Many people in the Tar Heels community were displeased that Jones and Hunter had paired up, and they blamed Hunter's influence for Jones's decision to forgo her last season of basketball and track eligibility. "There are a lot of people who care about Marion who feel that C.J. is not good for her," says Hatchell, voicing an opinion that Jones and Hunter have often heard.
Hunter comes with some baggage. He's the divorced father of two children and filed for bankruptcy five years ago. He's large and menacing and very economical with words. Says Jeff Madden, a former North Carolina strength coach and the man who introduced Jones to Hunter, "People are intimidated by him because he's blunt." This blunt: "People who criticize us don't give a damn about Marion," Hunter says. "Hatchell was thinking about her own team." (Point of fact: Hatchell's 1997-98 team had Tennessee down by 12 points with seven minutes to go in the Elite Eight, without Jones. With her, Carolina might have won another national title.) As to the notion that he is piggybacking on Jones's fame or wealth, consider that Hunter was an elite, world-class athlete before Jones was, and he is currently ranked No. 2 in the U.S. in the shot. His Nike contract came first. "If I'm so bad for Marion, look what's happened since we met," says Hunter. "She had her best academic year, and she's become one of the most popular athletes in the world."
Jones stopped training at North Carolina, and she and Hunter closed the circle tightly around themselves. "When you try to keep two people apart, what happens?" asks Hunter. "They get closer." In Jones's last basketball season, Hunter sat in the stands through every practice and monitored every interview. He set her up with his agent, Charlie Wells, and a coach, Trevor Graham. On the European summer circuit they are inseparable and, often, invisible. "You almost never see Marion outside of her room on the circuit, and if you do, she's with C.J.," says Miller.
Where others saw seclusion, Jones and Hunter felt something else. "I've never in my life had somebody whom I could tell everything to," says Jones. "Now I can. I have a companion." She also has what her mother once was: a shadow to her every move. She also appears to have bliss.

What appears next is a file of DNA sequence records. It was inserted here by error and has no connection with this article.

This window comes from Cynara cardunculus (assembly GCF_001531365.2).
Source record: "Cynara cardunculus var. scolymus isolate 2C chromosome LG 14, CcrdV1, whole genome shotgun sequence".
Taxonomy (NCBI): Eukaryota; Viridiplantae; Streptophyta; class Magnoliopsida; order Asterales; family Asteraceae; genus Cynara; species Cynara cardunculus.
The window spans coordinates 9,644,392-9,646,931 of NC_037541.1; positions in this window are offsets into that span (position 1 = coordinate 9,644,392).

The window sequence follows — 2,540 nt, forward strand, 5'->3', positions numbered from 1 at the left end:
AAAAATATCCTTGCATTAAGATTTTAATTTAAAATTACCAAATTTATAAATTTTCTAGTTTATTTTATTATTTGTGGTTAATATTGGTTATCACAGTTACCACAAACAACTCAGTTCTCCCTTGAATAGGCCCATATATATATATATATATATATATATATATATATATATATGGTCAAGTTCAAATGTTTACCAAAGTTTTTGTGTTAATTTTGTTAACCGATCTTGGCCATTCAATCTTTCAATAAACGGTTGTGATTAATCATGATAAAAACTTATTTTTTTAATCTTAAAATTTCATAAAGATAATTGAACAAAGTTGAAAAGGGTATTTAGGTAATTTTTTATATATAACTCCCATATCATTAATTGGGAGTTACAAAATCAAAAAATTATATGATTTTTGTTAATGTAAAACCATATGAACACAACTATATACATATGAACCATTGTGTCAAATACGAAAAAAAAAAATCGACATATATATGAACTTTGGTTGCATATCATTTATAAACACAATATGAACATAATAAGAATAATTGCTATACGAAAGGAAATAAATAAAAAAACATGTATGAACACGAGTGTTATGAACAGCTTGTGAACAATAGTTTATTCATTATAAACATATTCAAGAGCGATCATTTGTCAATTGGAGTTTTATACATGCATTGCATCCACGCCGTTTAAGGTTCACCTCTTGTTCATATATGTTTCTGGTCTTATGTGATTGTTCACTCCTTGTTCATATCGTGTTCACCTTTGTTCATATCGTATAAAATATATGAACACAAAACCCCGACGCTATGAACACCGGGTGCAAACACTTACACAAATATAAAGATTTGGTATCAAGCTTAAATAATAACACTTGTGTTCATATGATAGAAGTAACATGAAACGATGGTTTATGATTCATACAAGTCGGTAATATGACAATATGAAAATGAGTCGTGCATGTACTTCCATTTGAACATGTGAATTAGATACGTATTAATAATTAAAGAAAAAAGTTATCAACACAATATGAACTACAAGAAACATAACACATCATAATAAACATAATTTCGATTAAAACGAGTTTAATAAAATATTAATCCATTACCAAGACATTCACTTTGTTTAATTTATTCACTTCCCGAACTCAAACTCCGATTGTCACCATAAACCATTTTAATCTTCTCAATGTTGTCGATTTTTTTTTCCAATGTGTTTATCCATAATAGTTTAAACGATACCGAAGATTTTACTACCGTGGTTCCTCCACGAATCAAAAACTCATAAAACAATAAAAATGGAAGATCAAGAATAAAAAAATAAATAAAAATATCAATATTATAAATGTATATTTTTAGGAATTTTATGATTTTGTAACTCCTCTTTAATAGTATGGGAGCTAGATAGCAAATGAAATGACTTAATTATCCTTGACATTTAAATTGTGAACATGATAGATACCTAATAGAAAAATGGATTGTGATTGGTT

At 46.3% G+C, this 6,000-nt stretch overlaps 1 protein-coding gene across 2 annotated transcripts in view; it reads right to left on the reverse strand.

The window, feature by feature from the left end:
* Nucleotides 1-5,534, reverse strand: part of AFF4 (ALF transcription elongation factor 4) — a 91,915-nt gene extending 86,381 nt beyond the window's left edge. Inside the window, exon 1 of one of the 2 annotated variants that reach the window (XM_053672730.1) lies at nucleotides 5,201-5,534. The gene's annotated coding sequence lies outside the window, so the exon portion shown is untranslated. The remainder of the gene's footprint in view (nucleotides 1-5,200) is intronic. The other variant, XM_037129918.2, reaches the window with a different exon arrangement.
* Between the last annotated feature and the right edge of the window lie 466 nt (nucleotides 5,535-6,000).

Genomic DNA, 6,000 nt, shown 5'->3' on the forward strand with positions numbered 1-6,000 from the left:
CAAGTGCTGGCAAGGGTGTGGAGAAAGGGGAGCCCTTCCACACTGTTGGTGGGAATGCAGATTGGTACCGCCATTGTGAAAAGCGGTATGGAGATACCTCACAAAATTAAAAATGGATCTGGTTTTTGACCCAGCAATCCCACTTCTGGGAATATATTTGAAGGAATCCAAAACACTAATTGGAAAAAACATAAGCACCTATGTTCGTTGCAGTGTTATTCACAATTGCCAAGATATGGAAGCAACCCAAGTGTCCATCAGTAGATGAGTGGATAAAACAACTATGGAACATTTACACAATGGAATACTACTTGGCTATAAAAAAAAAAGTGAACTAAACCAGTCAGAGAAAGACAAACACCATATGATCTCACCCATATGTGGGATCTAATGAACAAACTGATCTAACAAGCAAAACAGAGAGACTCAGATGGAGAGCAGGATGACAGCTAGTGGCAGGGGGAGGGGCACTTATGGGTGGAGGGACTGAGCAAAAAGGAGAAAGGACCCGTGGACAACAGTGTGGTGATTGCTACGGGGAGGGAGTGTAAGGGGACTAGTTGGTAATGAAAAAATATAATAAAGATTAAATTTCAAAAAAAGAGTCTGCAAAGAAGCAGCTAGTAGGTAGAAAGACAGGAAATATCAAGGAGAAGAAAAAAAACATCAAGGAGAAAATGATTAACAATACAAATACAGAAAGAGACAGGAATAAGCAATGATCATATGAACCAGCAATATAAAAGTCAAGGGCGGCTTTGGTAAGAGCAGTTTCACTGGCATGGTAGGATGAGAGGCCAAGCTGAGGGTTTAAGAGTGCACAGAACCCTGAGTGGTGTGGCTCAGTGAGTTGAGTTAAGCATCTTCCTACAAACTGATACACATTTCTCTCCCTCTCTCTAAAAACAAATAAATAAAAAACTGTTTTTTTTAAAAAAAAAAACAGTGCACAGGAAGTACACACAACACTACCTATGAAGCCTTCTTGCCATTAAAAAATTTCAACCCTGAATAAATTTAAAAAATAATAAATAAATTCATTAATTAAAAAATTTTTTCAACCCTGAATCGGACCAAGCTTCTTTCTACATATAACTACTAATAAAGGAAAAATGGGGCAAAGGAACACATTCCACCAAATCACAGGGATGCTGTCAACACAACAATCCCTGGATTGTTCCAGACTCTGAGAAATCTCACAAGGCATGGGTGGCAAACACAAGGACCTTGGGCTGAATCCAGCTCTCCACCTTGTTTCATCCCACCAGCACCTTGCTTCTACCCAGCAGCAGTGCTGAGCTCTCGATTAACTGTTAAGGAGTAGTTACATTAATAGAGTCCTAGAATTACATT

Joyner-Kersee, into whose shoes Jones is stepping (as the best female track and field athlete in the world and as a two-sport star), has observed this soap opera from afar. She knows that the comparisons between her and Jones don't end with sports but extend to their relationships with men who have taken charge of their personal and professional lives. "There are plenty of people who have never liked me and Bobby together," says Joyner-Kersee of her husband and longtime coach. "It doesn't matter. Marion and C.J. are a partnership. It's their life, and outsiders don't matter."
Toler is one who has been pushed to the outside. She hosted a graduation party for her daughter on May 11, 1997, then didn't hear a word from her until a phone call just before Christmas, although Jones sent postcards from Europe last summer. "We're not close," Jones said in early April. "We're not on the best of terms."
It's true that Toler is apprehensive about the impending nuptials, scheduled for Oct. 3, but this is hardly unprecedented for a mother-in-law-to-be. "I can't say this is how I wanted it to be for my daughter," says Toler. "A divorced man with two children. Is C.J. right for her? I pray that he is. She is in a little girl's world, with her audience and her celebrity, and my take is that she is looking for her daddy. C.J. comes across as a protector, but in truth, nobody can protect you until you grow up."
Their new four-bedroom house sits at the end of a cul-de-sac in the upscale neighborhood of Apex, midway between Raleigh and Chapel Hill. There's a hoop in the driveway, where Marion can crush C.J. in games of H-O-R-S-E and where C.J. can back Marion down and post her up. When C.J. returns from his workout this afternoon, Marion is flopped on the couch watching The People's Court. They live the streamlined existence of full-time athletes pulling down more than $1 million a year in prize money and endorsements. A typical day at home, says C.J., is "training, a nap and Judge Judy."
On occasion they socialize with C.J.'s coach, Brian Blutreich, and his wife, or with some of Jones's former basketball teammates. More often they stay home and challenge each other in video games. They recently bought a women's college basketball game, but neither is allowed to play as North Carolina, and Tennessee might as well not be on the disc. "No orange in this house," says Marion. C.J.'s passion is Notre Dame football, and he keeps dozens of game tapes in the family room. There's a sense of satisfaction in the air, a feeling that C.J. and Marion describe with a catch-phrase: "What a difference a year makes."
In the spring of 1997, after deciding to turn pro, Jones needed a plan. Initially, she intended to run a little track, then play in either the ABL or WNBA First, though, she needed a coach. Hunter had been working with her, but, he says, "that's the same as saying she wasn't being coached at all."